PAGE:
Intuition behind Gubinelli derivative

I apologise for the confusion of the following sentences. I'm lazy to give more information about Rough path theory as Is a fairly broad subject.

On page 14 of "A Course on Rough Paths With an Introduction to Regularity Structures" by Peter K. Friz & Martin Hairer has written:

For $$\alpha \in (1/ 3; 1 /2]$$, define the space of $$\alpha$$-Hölder rough paths (over V ), in symbols $$\mathcal C^{\alpha} ([0,T]; V )$$, as those pairs $$(X; \mathbb X) =: \mathbf{X}$$ such that $$||X||_{\alpha}:= \sup_{ s\neq t \in [0;T ]} \frac{|X_{s,t}|}{|t-s|^{\alpha}} < \infty , \quad ||X||_{2\alpha}:=\sup_{ s\neq t \in [0;T ]} \frac{|\mathbb X_{s,t}|}{|t-s|^{\alpha}} < \infty ,$$ and such that the algebraic Chen relation ( is satisfed.

And on page 56 it hase written: Given a path $$X \in \mathcal C^{\alpha}([0, T ]; V )$$, we say that $$Y \in \mathcal C^{\alpha}([0, T ]; \hat{W} )$$, is controlled by $$X$$ if there exists $$Y' \in \mathcal C^{\alpha}([0, T ]; \mathcal L(V , \hat{W})$$, so that the remainder term $$R^Y$$ given implicitly through the relation $$Y_{s,t }= Y_{s0} X_{s,t} + R_{s,t}^Y ,$$ satisfes $$||R^Y||_{ 2 \alpha}< 1$$. This defines the space of controlled rough paths, $$(Y, Y') \in \mathcal D_X^{2α}([0, T ]; \hat{W })$$: Although $$Y'$$ is not, in general, uniquely determined from Y. We call any such $$Y'$$ the Gubinelli derivative of $$Y$$ (with respect to $$X$$). Here, $$R_{s,t}^Y$$ takes values in $$\hat{W}$$, and the norm $$|| \cdot||$$.

Question : What is the intuition behind this idea of the Gubinelli derivative?

Any help is appreciated with thanks in advance.

In a way it is very much like a usual derivative. Recall first that for a regular function $$Y$$, its derivative $$Y'_s$$ at a point $$s$$ is the (unique) number such that $$Y_{t,s}=Y'_s(t-s)+ R_{s,t},$$ where $$R_{s,t}\to0$$ faster than linearly. If $$Y$$ is twice differentiable, then $$R_{s,t}\lesssim |t-s|^2$$. That is, as a function of $$t$$, $$Y_t$$ "looks like" the linear function $$Y_s+Y'_s(t-s)$$, in the neighborhood of $$s$$.

Now simply replace the linear function by $$X$$. So we impose $$Y_{t,s}=Y'_sX_{t,s}+R_{s,t}$$ with the remainder $$R_{s,t}\to0$$ faster than the first term, that is, faster than $$|t-s|^\alpha$$ (The condition $$R_{s,t}\lesssim|t-s|^{2\alpha}$$ from Friz-Hairer corresponds to the twice differentiable scenario in the previous case). Then as a function of $$t$$, $$Y_t$$ "looks like" the path $$Y_s+Y'_sX_{s,t}$$. This is great news for integration: we can of course integrate $$Y_s$$ against $$dX_t$$ (since as a function of $$t$$ it is just constant), and we can also integrate $$X_{s,t}$$ against $$dX_t$$ (by the definition of a rough path).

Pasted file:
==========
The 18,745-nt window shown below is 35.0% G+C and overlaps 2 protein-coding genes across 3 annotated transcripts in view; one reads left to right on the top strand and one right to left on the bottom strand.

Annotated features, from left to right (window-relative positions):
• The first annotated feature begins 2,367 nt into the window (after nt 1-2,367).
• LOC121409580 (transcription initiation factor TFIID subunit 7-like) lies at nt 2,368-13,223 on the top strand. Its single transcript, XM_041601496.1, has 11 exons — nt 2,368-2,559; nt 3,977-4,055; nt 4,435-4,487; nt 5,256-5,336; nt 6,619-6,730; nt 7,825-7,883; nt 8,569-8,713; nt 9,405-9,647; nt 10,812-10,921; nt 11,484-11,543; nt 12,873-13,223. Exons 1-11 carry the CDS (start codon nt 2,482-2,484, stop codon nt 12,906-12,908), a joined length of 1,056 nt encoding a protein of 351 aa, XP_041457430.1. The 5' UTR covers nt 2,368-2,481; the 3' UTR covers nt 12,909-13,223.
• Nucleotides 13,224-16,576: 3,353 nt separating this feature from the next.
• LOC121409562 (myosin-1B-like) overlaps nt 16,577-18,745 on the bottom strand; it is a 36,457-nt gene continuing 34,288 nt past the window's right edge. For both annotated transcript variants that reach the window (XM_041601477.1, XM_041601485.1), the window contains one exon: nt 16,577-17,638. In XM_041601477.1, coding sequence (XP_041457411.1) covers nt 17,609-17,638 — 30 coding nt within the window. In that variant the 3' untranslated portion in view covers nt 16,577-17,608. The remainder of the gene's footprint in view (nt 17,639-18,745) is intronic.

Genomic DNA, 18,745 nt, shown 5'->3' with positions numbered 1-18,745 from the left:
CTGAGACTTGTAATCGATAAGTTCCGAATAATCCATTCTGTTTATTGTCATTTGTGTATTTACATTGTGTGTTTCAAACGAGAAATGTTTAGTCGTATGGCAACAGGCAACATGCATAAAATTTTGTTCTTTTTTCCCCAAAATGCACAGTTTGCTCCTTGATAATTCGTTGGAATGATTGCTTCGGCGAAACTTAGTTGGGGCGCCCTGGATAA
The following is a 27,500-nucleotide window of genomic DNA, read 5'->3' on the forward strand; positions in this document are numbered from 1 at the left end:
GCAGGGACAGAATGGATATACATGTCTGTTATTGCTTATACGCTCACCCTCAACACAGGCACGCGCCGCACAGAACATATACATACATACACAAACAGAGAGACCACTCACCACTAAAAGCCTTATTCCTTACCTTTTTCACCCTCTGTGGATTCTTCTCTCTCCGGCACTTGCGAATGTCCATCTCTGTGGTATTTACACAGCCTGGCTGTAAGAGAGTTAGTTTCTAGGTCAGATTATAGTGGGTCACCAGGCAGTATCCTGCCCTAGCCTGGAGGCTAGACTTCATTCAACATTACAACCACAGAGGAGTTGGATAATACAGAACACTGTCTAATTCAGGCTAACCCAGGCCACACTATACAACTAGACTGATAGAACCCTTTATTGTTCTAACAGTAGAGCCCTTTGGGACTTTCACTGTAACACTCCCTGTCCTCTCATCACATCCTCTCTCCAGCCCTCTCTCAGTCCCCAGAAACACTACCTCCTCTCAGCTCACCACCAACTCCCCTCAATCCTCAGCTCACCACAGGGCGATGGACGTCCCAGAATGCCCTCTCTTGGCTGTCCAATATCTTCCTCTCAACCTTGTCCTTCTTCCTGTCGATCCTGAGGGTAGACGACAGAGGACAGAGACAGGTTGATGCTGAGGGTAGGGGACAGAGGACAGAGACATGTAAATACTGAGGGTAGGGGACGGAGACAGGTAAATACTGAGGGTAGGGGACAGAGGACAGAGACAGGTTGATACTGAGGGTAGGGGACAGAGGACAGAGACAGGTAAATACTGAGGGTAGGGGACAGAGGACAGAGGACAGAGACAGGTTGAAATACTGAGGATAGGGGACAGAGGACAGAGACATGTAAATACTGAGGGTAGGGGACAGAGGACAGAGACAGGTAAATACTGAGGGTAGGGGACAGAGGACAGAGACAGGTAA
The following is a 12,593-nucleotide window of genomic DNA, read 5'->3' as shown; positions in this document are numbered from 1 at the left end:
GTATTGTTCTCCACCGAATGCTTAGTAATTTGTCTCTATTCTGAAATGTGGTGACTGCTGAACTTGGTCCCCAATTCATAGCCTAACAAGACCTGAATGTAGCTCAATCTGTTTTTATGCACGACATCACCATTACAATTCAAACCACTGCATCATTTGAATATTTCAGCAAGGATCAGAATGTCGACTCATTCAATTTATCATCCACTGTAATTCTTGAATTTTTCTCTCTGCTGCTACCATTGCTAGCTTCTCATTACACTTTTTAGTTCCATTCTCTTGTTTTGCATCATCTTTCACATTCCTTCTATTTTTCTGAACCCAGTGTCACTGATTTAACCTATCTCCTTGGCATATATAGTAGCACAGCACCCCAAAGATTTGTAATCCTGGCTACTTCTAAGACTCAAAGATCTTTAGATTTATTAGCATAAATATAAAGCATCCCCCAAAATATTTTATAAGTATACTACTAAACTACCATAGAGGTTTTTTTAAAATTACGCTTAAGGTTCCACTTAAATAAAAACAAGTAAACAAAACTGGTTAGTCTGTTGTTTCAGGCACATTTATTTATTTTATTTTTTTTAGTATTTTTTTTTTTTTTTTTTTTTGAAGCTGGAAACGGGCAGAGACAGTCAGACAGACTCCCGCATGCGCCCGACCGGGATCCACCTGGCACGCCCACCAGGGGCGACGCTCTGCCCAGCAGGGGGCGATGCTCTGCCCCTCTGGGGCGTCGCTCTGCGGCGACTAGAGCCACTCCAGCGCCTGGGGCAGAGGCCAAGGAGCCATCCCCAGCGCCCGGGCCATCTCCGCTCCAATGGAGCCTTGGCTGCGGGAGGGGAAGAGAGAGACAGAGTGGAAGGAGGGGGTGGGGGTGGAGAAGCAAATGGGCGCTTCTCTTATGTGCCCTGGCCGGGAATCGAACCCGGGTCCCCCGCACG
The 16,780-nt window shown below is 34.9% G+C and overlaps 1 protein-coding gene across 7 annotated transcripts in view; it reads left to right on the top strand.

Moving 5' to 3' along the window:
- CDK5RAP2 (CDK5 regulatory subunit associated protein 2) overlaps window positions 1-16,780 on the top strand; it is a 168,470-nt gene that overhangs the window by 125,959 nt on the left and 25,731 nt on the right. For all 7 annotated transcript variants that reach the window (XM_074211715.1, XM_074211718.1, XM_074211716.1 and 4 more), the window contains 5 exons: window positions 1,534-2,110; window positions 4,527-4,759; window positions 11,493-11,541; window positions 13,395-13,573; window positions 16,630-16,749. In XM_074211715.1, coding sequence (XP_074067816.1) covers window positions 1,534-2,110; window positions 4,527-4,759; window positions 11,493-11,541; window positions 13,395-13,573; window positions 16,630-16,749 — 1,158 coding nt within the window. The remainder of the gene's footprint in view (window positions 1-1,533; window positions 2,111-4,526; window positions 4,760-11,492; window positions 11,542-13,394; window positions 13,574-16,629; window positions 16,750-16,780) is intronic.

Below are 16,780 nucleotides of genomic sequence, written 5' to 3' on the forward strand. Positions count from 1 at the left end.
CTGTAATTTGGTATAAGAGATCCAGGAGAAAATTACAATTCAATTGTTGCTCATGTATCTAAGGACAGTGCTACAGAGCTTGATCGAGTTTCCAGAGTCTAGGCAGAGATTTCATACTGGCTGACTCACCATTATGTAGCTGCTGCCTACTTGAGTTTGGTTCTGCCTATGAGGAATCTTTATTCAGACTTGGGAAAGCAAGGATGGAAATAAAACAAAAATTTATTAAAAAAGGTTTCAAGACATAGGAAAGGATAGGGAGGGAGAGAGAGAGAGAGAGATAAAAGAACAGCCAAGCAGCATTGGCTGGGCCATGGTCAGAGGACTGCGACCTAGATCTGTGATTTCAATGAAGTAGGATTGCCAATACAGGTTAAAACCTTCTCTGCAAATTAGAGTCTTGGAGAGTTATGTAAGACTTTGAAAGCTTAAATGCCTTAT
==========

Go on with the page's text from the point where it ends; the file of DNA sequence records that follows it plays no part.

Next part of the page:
Actually, I wouldn't focus so much on assigning a meaning to $$Y'$$ itself, but rather focus on what the existence of a $$Y'$$ means for $$Y$$.

• I like this answer very much. With this in mind, in many situations the approximation $Y_{t,s}\simeq Y'_sX_{t,s}$ gives a good idea of what $Y'$ should be: intuitively, if $Y=f(X)$, then $Y_{t,s}\simeq f'(X_s)X_{t,s}$; if $Y=\int A\mathrm dX$ for some process $A$, then $Y_{t,s}\simeq A_s\cdot X_{t,s}$; etc. – Pierre PC Jun 3 '20 at 0:12
• Morality: this derivative is none other than the usual derivative modulo the regularities as it has just been pointed out in the commentary of Pierre PC. – Furdzik Jun 3 '20 at 10:36

We want to define $$\int_0^T f(X_s) dX_s$$ for smooth bounded $$f$$ with bounded derivatives of all orders. Using linearity and a partition $${t_k}$$ of $$[0,T]$$, we have

\begin{align*}\int_0^T f(X_s) dX_s&=\sum_k\int_{t_k}^{t_{k+1}}f(X_s) dX_s\\&=\sum_k\int_{t_k}^{t_{k+1}}f(X_{t_k})+f'(X_{t_k})(X_s-X_{t_k})+O(|s-t_k|^{2\alpha})dX_s\\&=\sum_k f(X_{t_k})(X_{t_{k+1}}-X_{t_k})+f'(X_{t_k})\int_{t_k}^{t_{k+1}}(X_s-X_{t_k})dX_s+O(|t_{k+1}-t_k|^{3\alpha})\end{align*}

As $$3\alpha>1$$ the third term goes to zero as the mesh size goes to $$0$$. The first term is just a Riemann integral. The second term is the "rough path" term. $$f'(X_{t_k})$$ is the Gubinelli derivative and $$\int_{t_k}^{t_{k+1}}(X_s-X_{t_k})dX_s$$ is your area process.

• That is for a smooth function $f$ where the Gubinelli derivative is intuitively seen as a velocity or tangent vector at a point $X_{t_k}$, but what about function with some regularity. Thanks for your answer. – Furdzik Jun 2 '20 at 10:33